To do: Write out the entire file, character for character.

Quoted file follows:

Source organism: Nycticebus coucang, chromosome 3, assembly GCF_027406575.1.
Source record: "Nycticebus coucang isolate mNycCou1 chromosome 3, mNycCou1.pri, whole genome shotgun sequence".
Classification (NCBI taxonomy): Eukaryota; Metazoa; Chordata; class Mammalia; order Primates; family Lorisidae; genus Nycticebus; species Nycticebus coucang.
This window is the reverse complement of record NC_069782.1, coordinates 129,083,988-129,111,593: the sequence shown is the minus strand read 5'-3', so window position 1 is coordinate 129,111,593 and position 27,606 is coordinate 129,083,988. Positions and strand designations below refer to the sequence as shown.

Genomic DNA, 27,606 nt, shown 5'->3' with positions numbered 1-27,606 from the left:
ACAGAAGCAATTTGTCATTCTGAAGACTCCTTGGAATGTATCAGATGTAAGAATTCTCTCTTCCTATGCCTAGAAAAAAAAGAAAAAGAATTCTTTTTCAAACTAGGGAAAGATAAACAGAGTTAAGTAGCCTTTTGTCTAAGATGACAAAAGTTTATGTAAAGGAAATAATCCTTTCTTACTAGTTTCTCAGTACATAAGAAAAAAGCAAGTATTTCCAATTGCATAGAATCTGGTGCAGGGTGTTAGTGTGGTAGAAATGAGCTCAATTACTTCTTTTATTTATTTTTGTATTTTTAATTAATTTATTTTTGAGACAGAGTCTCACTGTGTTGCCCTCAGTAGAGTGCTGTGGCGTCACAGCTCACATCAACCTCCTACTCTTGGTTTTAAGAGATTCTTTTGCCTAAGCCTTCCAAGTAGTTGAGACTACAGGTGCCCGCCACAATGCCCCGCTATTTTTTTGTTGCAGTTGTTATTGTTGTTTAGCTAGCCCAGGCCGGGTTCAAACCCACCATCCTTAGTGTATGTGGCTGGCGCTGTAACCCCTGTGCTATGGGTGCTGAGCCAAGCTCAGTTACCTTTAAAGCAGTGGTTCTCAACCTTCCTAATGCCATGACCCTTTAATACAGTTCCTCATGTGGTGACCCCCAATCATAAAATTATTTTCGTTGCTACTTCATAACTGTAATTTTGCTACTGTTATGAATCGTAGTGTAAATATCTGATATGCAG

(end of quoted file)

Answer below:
Source organism: Nycticebus coucang, chromosome 3, assembly GCF_027406575.1.
Source record: "Nycticebus coucang isolate mNycCou1 chromosome 3, mNycCou1.pri, whole genome shotgun sequence".
Classification (NCBI taxonomy): Eukaryota; Metazoa; Chordata; class Mammalia; order Primates; family Lorisidae; genus Nycticebus; species Nycticebus coucang.
This window is the reverse complement of record NC_069782.1, coordinates 129,083,988-129,111,593: the sequence shown is the minus strand read 5'-3', so window position 1 is coordinate 129,111,593 and position 27,606 is coordinate 129,083,988. Positions and strand designations below refer to the sequence as shown.

Genomic DNA, 27,606 nt, shown 5'->3' with positions numbered 1-27,606 from the left:
ACAGAAGCAATTTGTCATTCTGAAGACTCCTTGGAATGTATCAGATGTAAGAATTCTCTCTTCCTATGCCTAGAAAAAAAAGAAAAAGAATTCTTTTTCAAACTAGGGAAAGATAAACAGAGTTAAGTAGCCTTTTGTCTAAGATGACAAAAGTTTATGTAAAGGAAATAATCCTTTCTTACTAGTTTCTCAGTACATAAGAAAAAAGCAAGTATTTCCAATTGCATAGAATCTGGTGCAGGGTGTTAGTGTGGTAGAAATGAGCTCAATTACTTCTTTTATTTATTTTTGTATTTTTAATTAATTTATTTTTGAGACAGAGTCTCACTGTGTTGCCCTCAGTAGAGTGCTGTGGCGTCACAGCTCACATCAACCTCCTACTCTTGGTTTTAAGAGATTCTTTTGCCTAAGCCTTCCAAGTAGTTGAGACTACAGGTGCCCGCCACAATGCCCCGCTATTTTTTTGTTGCAGTTGTTATTGTTGTTTAGCTAGCCCAGGCCGGGTTCAAACCCACCATCCTTAGTGTATGTGGCTGGCGCTGTAACCCCTGTGCTATGGGTGCTGAGCCAAGCTCAGTTACCTTTAAAGCAGTGGTTCTCAACCTTCCTAATGCCATGACCCTTTAATACAGTTCCTCATGTGGTGACCCCCAATCATAAAATTATTTTCGTTGCTACTTCATAACTGTAATTTTGCTACTGTTATGAATCGTAGTGTAAATATCTGATATGCAG